The point about it is, it used to be as well that big George, George Young had to play because he was very good as a captain and it always had to be that the right half position was a bit dodgy as far as myself was concerned. So I decided, I was very outspoken in my younger days, and I went to Bob Kelly at the time as there was a team to be chosen in about two or three days. And I said to him – ‘I wonder if you would agree with me that I do not wish to be picked for the team but if I’m chosen I will willingly play?’ So he said it’s up to yourself if that’s the way you feel and then the headlines were ‘Evans does not want to play for Scotland’. I still have the papers and that was completely untrue. It’s just the way the press make things out. There was never any doubt in my refusing to play what I said was I did not wish to be considered but if I was chosen I would play. Which was a different way from how the press put it.
Why did Waverley do this? Was it because you played for Celtic?
I actually got on quite well with him. I used to do an article for the Sunday Dispatch – ‘My friends the footballers’ -which was quite funny – and there was a bloke who wrote with the Daily Mail. At that time the Mail was in St Vincent street they shared a building with the Sunday Dispatch. At that time Alex Cameron worked for the Mail and was a copy boy and Willie Gould and Andrew Wallace were the main reporters. But there was a bloke who worked on the Edinburgh edition called Alec Young, not the footballer at Hearts. He always did the Edinburgh sides and when Celtic went through there, Celtic were always lucky this, that and the next thing. And this day I went up and there they all were congregated including Alec Young. And I just said to him, ‘Who ever seen you around a reporter?’ That was all. Nothing nasty about it. And see from that day I was always the worst man on the park. I still have the cuttings up the stair. I played against West Germany in Stuttgart around 1959 and we actually won 3-2 but Evans was the worst man on the park. That’s what Alec Young said. I was centre half and they took the centre forward off in the 44th minute. In those days you could bring on a sub but only before the 45 minutes. In every other paper I was the star man but not to Alec Young.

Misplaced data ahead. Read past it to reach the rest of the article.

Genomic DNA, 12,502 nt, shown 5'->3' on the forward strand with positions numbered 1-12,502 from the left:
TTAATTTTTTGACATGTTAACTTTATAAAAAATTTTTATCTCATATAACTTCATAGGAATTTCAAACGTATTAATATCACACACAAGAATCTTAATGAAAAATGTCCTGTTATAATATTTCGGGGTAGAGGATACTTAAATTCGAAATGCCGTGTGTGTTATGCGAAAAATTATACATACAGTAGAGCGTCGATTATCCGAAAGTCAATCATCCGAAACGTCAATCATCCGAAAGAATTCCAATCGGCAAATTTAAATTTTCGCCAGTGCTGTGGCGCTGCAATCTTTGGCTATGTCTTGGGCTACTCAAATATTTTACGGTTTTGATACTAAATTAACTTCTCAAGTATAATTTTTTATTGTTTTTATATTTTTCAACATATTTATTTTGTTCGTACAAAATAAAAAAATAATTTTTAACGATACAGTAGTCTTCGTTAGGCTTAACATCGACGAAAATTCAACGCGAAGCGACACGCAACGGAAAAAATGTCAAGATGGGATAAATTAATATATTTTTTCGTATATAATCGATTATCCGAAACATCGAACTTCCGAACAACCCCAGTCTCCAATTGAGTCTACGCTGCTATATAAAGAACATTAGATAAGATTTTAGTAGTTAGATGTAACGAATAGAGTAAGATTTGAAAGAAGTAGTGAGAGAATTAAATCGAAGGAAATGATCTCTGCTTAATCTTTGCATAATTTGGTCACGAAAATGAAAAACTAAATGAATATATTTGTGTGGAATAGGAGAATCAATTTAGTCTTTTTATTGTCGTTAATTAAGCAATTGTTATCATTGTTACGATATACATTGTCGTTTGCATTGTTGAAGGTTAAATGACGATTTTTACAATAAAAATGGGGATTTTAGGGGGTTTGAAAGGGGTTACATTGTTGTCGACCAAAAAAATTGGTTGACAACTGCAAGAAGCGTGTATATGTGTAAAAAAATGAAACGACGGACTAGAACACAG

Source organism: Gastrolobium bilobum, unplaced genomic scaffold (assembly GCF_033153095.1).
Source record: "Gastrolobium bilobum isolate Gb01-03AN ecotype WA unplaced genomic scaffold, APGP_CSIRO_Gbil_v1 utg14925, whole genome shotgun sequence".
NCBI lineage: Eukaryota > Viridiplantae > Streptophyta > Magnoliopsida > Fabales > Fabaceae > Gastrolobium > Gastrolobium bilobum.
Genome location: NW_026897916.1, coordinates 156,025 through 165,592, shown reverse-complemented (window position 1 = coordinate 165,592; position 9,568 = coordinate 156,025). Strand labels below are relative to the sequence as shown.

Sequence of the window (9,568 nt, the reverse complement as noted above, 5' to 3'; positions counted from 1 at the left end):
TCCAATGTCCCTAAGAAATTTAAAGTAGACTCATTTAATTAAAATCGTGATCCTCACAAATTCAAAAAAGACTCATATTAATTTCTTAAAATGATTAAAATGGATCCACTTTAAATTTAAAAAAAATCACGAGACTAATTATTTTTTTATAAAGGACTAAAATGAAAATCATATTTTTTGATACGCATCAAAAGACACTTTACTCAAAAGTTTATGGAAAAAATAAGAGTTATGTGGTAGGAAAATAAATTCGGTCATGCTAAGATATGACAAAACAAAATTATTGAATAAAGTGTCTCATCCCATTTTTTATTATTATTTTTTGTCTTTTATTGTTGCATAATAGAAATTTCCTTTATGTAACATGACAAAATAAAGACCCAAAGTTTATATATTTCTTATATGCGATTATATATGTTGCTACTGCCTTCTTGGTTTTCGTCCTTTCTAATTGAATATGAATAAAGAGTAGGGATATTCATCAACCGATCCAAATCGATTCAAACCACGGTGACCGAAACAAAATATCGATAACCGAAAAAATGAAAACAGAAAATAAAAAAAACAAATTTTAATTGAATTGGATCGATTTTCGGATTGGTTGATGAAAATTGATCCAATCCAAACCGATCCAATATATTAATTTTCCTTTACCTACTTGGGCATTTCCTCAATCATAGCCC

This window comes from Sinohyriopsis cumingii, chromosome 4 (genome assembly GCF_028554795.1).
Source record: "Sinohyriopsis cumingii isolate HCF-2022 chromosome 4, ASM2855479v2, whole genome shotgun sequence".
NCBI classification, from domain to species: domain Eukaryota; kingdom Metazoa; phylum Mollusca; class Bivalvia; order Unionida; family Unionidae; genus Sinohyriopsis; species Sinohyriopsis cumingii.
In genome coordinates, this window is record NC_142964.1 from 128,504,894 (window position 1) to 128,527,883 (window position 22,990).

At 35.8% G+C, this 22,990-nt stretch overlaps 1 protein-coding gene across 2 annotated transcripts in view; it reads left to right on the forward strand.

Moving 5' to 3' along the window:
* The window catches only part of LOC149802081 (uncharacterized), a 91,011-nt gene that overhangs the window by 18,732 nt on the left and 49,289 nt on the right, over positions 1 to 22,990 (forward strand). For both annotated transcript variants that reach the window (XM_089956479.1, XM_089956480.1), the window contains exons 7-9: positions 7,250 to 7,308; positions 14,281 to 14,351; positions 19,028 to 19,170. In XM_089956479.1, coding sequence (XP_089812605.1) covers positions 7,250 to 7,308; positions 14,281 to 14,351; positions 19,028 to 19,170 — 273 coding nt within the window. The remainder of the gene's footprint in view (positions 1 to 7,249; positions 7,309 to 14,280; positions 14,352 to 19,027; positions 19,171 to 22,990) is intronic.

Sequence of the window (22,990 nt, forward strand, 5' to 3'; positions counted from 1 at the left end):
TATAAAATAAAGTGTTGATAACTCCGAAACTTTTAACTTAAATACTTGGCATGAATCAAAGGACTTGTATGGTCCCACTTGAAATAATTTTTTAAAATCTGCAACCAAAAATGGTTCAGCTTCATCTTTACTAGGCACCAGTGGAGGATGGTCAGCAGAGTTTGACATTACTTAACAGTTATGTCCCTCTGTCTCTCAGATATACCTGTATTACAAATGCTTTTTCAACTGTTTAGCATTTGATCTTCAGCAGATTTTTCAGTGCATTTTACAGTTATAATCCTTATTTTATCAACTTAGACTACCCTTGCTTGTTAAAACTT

The same thing happened many years later with Kenny Dalglish at Celtic.
I laugh at it now but it wasn’t a laugh at the time.
You captained Scotland at Wembley?
Oh aye, the Jimmy Cowan game in 1949. 1949 we won 3-1, 1951 we won 3-2 and Bobby Charlton scored the winner in 1959 when we lost 1-0. I also played four times against them at Hampden.
And what about the 7-1 final against Rangers in 1957?
On the day if it had lasted another ten minutes it would have been 10-1 it’s just the way things go but we could have got double figures.
You were actually off the park when rangers scored their goal so it could have been 7-0. Someone had clattered you.
I don’t remember being off it’s so long ago.
You played against the Lisbon Lions when you were with Raith Rovers?
I played against the bulk of them in league cup games.
How did you enjoy it in London with Chelsea?
I played with Greavsie. He was a nuttier in those days as well. But he was good. They had both Bonetti and Matthews who were England international goalkeepers. Ted Drake was the manager. Peter Sillet was right back and his brother John Sillet was left back. Peter Sillet was a big bloke but John would kick anything above the grass. Terry Venables was right half, me at centre half and Bobby Bradbury at left half. Outside right was Peter Brabrook and centre forward was Ron Tindall. On the left wing was Frank Blunstone.
Management, was it not for you?
Not really. It’s just your luck, no matter what job you’re in. It was playing for me.
How did you get on with Mr McGrory?
Oh he was a great man. He was a gentleman really.
Too nice to be a manager?Probably, but you couldn’t meet a nicer bloke. He used to tell you just to go out and enjoy yourself. In fact the year we won the double we would head for Ferraris, we would get the old car to St Enoch square and then you would walk up Buchanan Street. And if we were on a winning streak and someone waved you would wave back. But if you were losing then rather than nod to them you would look in a shop window until they passed . That the difference between victory and defeat. We didn’t need team talks with the players we had , they were all good players. Mr McGrory was so nice that as we were running out he didn’t know what to say. If eleven players are running out, you’ve got to say something quick to each player. Mike Haughney used to be the last player out and all Jimmy McGrory could say to him was ‘Cheerio then son.’
Final question how would you some up twelve years at Celtic?
Enjoyable. Very much so, no complaints at all in the time I was there it went by like that. I really enjoyed that. I still keep an eye on the results.
Do you ever go to Parkhead?
Not really. My friend is a Motherwell supporter of all things and the back end of last season I went to some of their games and enjoyed going there. I find very few ex players actually watch games. The excitement is not there. I used to go up to Celtic park at one o’clock for a 3 o’clock kick off. The trophy room there now used to be the billiards room and I would go up and play billiards just to relax before the match.
Thanks for your time Bobby.